Riding in cars with dogs should be fun, but it should be safe too. Protecting your dog from injury is very simple if you use a little common sense. Like kids, your dog should be restrained. There is some very modestly price safety equipment available for pets today. I use a chest type harness that hooks through the vehicleís seat belt system, but you can also use other types of safety equipment. The best thing is a plastic pet crate. The kind you use when you transport your pet via plane or train.

Please take a moment to keep your pet safe. They will thank you for it with many more years of loving devotion.

( Originally posted on My Dog Blog at: http://IOWADOGTRUST.wordpress.com )
- Michael -



Full of Life ... and Herself - Visit PATCHS' Website
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Old 10-21-2011, 11:58 PM   #2
Labman
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Our foster puppies have always ridden in the passenger's footwell, which is about as safe as anywhere. That worked very well for years as long as we only had one dog or trips where we only took one. Most of the last 8 years we have had a second dog, but don't always take it with us.

Once when I was ordering medicine from www.kvsupply.com I also ordered an Easy Rider harness for only $10. It is much like any other harness except it has a loop at the top to put a seat belt through. It is little more bother to strap Sampson in the back seat.

If we are using the harness, we also put the leash on it and use it at our destination. It was interesting. At the state fair, our friend, who has balance problems, was borrowing Sampson and hanging on to the harness to balance herself. We went on vacation the same time as she did. We needed a sitter, and she needed a dog to help her balance.
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Old 10-22-2011, 12:12 AM   #3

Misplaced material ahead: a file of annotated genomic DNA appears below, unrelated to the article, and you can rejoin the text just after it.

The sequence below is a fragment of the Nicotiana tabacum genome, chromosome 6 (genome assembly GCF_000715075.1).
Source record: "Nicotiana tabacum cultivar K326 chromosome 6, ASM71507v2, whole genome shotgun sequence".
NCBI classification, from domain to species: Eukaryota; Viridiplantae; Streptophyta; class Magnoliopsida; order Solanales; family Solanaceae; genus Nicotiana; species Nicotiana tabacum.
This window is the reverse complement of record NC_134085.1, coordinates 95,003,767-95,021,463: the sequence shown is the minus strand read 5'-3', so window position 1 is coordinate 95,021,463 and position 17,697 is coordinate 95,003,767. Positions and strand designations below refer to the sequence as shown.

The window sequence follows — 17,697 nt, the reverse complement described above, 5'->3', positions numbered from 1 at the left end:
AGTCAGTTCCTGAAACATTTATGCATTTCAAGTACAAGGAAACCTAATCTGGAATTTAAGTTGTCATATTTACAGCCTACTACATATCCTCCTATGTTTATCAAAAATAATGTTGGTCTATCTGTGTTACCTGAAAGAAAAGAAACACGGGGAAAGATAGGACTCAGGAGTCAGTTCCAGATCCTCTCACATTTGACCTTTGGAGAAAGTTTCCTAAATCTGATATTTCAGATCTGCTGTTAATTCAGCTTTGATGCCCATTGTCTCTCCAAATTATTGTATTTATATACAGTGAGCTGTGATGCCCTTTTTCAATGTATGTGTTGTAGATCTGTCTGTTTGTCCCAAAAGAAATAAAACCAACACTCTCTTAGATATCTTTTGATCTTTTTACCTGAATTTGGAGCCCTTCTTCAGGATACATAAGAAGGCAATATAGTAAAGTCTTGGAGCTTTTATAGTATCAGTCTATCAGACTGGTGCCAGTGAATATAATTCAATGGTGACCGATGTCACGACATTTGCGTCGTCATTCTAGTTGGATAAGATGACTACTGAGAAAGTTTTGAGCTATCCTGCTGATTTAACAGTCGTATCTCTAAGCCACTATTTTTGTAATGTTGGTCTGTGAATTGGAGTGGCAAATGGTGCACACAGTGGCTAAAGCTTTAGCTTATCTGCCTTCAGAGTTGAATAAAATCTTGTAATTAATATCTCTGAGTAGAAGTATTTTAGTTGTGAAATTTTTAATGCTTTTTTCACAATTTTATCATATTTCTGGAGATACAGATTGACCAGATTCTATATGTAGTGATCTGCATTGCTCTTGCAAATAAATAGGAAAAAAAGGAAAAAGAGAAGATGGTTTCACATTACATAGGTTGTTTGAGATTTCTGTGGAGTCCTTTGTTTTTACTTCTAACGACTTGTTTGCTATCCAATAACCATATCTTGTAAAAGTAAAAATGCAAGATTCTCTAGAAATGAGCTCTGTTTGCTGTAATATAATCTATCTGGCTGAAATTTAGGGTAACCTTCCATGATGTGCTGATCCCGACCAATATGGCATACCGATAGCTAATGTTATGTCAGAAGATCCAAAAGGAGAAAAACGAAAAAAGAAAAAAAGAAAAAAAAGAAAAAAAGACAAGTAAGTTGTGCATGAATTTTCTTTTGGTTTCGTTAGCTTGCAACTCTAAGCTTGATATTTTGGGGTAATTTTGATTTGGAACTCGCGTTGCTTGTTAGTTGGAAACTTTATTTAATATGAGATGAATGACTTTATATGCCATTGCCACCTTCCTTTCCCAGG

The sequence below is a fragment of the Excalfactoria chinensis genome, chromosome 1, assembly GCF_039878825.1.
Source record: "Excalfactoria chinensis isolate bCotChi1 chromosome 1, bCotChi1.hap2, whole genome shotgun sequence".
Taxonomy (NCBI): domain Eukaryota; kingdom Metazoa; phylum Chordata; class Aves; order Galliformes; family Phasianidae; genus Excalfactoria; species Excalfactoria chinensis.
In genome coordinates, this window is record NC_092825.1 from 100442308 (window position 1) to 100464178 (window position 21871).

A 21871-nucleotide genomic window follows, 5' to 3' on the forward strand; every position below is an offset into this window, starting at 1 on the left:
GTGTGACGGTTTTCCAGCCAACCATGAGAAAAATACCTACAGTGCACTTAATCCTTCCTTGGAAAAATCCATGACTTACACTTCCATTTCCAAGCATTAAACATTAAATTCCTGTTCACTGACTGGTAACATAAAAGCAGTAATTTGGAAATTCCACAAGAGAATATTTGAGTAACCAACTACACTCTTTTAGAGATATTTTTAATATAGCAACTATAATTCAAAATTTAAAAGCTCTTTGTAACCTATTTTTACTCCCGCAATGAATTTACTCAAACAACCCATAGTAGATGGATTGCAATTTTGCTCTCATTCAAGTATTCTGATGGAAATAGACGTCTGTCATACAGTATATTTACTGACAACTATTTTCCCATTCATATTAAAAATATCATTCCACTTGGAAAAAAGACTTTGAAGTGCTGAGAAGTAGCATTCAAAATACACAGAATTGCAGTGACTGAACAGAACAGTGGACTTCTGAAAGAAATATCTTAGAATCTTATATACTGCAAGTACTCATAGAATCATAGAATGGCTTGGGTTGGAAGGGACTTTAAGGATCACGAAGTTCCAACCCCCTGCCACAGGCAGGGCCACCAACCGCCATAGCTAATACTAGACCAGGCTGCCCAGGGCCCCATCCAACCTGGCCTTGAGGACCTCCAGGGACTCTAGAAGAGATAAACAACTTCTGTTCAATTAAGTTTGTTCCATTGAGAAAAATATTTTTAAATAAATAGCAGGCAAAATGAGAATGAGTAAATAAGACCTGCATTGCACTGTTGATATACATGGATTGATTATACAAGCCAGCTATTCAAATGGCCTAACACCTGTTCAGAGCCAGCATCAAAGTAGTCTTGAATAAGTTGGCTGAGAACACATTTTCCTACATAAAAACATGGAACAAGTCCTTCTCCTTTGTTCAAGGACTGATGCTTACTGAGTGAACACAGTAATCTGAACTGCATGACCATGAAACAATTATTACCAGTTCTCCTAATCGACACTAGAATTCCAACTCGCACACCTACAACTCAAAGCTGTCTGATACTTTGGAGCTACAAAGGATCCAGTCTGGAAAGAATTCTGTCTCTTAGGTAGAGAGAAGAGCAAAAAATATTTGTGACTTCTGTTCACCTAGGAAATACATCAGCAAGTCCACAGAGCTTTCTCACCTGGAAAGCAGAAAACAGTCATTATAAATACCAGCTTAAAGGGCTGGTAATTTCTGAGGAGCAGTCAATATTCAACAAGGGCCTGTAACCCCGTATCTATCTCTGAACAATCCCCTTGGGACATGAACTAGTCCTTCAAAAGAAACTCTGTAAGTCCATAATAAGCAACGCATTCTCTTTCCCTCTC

turfgirl
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I have a car seat for Lexcee and she is harnessed in. She can see out the window and is safe which is the most important thing. I learned when I had Gizmo he was crazy in the car back and forth back and forth. Lucky I did not have an accident.

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Old 10-22-2011, 02:44 AM   #4
Momto3
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Good subject! I once volunteered for a rescue who denied ANYone who used a crate for ANY reason. SO...you adopt a dog you don't really know and place it in the car for what is supposed to be a happy trip home. Dog doesn't like care rides, maybe even barfs...what's good about this picture?
Sharon - Mom to Mozart, Monte, Merlin and Mylee! my boyz!
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Old 10-22-2011, 12:33 PM   #5
Labman
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A rescue that forbid crates? I have often wondered how may dogs get dumped for chewing or fouling problems easily controlled with a crate.

Note, crates need to be secured too.
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Old 10-23-2011, 12:04 AM   #6
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I have Pugs with big bug eyes and I'm very afraid of them putting their heads out the window and a rock or dirt or anything getting kicked up at them. It's very sad to think about all the dangers that could happen when you see some fool speeding along carelessly with their dog hang out. I personally think it is very important to have some kind of restraint system for your dog, maybe not a complete car seat but definitely a buckle and harness system to keep them safe.